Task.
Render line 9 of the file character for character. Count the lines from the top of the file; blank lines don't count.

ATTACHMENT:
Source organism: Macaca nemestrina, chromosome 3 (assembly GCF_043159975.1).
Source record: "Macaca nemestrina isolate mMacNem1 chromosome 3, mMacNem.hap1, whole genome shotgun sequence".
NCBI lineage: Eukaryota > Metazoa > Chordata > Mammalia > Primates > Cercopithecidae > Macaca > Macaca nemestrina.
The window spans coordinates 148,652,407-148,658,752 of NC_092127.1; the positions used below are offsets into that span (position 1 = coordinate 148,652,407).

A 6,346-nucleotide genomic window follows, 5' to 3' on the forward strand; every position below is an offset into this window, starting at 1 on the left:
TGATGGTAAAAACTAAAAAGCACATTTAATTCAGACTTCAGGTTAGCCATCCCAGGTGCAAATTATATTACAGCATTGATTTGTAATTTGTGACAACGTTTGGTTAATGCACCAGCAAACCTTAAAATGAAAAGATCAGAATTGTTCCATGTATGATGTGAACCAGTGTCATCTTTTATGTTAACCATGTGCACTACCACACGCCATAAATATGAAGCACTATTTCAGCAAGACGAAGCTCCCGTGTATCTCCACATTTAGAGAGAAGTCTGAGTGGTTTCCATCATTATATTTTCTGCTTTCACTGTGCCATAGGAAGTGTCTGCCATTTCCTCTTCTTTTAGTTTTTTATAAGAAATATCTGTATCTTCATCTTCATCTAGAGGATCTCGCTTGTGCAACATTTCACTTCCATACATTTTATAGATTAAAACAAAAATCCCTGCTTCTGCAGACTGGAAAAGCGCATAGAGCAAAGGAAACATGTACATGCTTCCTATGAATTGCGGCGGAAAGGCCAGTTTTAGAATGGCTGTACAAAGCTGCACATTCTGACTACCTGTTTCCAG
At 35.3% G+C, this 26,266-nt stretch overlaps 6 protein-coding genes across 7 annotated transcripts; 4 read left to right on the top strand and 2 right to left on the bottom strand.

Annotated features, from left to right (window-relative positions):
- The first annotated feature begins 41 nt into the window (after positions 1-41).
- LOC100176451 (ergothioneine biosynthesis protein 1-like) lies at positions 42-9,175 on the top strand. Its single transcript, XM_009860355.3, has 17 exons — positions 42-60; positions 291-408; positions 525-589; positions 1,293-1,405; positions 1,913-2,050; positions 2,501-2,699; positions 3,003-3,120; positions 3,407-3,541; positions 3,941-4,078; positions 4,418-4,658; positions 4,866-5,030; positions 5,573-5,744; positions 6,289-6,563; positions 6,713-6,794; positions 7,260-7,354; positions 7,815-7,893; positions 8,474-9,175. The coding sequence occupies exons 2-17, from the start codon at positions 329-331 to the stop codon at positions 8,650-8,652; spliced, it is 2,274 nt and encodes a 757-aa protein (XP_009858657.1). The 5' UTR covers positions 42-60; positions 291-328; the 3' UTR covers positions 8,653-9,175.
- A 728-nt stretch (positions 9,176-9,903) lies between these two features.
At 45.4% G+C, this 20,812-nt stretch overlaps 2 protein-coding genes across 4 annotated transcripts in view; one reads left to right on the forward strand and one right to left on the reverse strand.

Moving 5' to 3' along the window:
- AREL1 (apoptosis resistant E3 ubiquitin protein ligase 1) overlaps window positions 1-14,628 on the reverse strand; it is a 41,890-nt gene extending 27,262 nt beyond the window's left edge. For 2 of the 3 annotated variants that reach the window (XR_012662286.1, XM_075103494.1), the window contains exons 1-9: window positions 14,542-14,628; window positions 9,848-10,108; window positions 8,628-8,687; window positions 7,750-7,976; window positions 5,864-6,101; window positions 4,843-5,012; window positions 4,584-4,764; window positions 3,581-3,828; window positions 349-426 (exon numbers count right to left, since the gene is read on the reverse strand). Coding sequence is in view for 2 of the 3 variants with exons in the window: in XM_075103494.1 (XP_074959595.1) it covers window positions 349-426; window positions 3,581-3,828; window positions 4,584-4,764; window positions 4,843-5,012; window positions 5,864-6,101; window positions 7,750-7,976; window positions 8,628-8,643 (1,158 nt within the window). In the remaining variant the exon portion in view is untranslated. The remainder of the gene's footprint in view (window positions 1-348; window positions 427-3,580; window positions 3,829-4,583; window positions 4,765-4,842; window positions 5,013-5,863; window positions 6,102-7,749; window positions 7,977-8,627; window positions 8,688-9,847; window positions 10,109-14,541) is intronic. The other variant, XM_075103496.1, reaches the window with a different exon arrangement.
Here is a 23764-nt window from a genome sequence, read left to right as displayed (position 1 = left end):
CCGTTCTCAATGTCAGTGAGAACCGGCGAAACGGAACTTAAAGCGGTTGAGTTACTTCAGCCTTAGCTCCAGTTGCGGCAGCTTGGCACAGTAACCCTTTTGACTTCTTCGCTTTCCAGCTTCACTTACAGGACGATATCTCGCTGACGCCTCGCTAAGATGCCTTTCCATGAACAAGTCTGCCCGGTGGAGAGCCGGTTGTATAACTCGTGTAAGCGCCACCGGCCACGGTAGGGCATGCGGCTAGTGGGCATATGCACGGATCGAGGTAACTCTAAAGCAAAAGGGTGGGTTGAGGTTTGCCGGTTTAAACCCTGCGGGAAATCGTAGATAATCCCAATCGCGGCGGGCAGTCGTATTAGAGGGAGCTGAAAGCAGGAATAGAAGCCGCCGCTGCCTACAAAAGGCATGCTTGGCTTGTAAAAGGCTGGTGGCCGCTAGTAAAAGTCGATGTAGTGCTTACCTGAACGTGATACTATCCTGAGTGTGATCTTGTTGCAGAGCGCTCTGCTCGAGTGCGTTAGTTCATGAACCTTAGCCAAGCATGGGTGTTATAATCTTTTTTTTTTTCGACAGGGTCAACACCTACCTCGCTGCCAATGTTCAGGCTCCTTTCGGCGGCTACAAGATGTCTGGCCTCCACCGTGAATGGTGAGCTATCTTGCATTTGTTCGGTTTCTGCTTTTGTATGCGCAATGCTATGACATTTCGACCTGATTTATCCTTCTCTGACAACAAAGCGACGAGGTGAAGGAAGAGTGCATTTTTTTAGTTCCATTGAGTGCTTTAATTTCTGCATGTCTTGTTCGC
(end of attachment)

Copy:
- The first annotated feature begins 41 nt into the window (after positions 1-41).